5 Creative Ways to Pay for Senior Care
Paying for senior care is a hot topic — because so many Americans have reached the age when they need care and because care is so costly. The 2015 median cost of US nursing home care (in a semi-private room) was $80,300 – much higher than the national median household income of roughly $57,000.
If you’ve looked into senior care, you’ve probably read about Medicaid, VA programs, reverse mortgages, long-term care insurance, and life insurance policies as options to cover care costs. Those are the most widely available and reliable forms of assistance and cash for most of us. There are some additional ways to make senior-care ends meet or at least get a little closer together.
Bridge loans for senior care
Selling your home can pay for a lot of care, but there can be roadblocks. Care needs may arise before your house is market-ready, or you may be selling into a slow market. In such cases, if you have a strong credit history you may qualify for a bridge loan. This is an interest-only instrument that covers the cost of your senior care before your home sells; then the loan is paid back with proceeds from the sale.
An estate sale
If you’re selling your home to move to senior care, you may be tempted to put your surplus belongings in storage for later. This costs money and almost always leaves loved ones with the task of sorting things while they’re grieving. An estate sale may be a better choice. You can hire an estate sale agency (ideally before you sell your home so they can stage the items for buyers) or let family members select items in exchange for coordinating the sale. Unless you’re a world-class collector, an estate sale won’t fund all your care needs but it will free up cash and save you the cost of storage.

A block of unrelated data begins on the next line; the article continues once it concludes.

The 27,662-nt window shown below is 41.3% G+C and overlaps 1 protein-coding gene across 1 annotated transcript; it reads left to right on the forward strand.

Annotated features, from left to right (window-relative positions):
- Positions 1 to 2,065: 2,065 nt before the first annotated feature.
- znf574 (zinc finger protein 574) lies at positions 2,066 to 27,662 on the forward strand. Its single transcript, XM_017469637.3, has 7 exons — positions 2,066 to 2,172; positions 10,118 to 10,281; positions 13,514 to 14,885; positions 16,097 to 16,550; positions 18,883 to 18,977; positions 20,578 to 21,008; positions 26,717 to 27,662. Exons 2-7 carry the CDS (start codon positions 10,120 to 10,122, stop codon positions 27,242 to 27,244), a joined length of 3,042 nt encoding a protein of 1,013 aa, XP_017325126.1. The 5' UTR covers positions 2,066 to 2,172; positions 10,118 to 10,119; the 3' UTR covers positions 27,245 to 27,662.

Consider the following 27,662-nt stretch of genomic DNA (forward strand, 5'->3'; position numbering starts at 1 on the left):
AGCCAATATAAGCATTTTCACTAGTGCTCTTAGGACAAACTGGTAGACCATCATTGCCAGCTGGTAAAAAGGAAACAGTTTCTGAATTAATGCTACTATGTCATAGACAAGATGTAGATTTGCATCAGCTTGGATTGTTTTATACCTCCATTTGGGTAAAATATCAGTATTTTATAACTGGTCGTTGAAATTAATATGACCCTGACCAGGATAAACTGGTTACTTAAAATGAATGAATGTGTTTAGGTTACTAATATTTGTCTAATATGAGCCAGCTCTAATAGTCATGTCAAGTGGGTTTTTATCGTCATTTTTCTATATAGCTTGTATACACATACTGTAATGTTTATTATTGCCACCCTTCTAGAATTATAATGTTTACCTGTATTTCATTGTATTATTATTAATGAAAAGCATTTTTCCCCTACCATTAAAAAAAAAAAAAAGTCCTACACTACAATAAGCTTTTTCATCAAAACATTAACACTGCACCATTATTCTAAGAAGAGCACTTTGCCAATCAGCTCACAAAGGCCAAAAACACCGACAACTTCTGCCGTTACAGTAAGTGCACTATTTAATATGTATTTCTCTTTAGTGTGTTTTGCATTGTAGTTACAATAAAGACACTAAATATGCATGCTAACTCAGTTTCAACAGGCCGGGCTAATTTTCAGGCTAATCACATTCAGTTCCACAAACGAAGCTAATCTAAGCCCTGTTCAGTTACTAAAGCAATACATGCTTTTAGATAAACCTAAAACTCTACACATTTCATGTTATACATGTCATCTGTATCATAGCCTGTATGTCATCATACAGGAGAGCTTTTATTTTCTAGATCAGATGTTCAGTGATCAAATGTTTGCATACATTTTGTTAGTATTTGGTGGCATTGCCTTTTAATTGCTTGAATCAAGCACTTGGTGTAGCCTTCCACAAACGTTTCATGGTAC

A family agreement — in writing
If you have adult children who are willing to help, a written family agreement can help keep the cost of care in the family and avoid disputes. Medicaid, the VA Aid & Attendance program, and some long-term care policies allow you to pay relatives the market rate for caregiving. You should make written arrangements to outline the care you need.
Another way to use a written agreement is when your adult children are contributing to your care with money, time, or a combination of both. Outline everyone’s assistance and set up your estate to settle things fairly and prevent sibling quarrels after your passing.
Leave no (benefit) stone unturned
Benefits CheckUp from the National Council on Aging is one of the most complete resource tools we’ve seen. Do a quick survey or a detailed questionnaire to get a list of medical, long-term care, housing, and utility programs you may qualify for, along with links to each program. It takes just a few minutes and some basic income and expense information to see what’s available for you or a family member.
This one’s for people who don’t mind sharing their situation online. Fundraising sites like GoFundMe let you post your story, set a fundraising goal, and request donations from friends, neighbors, and anyone else who sees your page. People can and do set up pages on GoFundMe and similar sites to raise money for long-term care. These sites charge a percentage of the donations as a user fee—usually around 5% of the total you raise.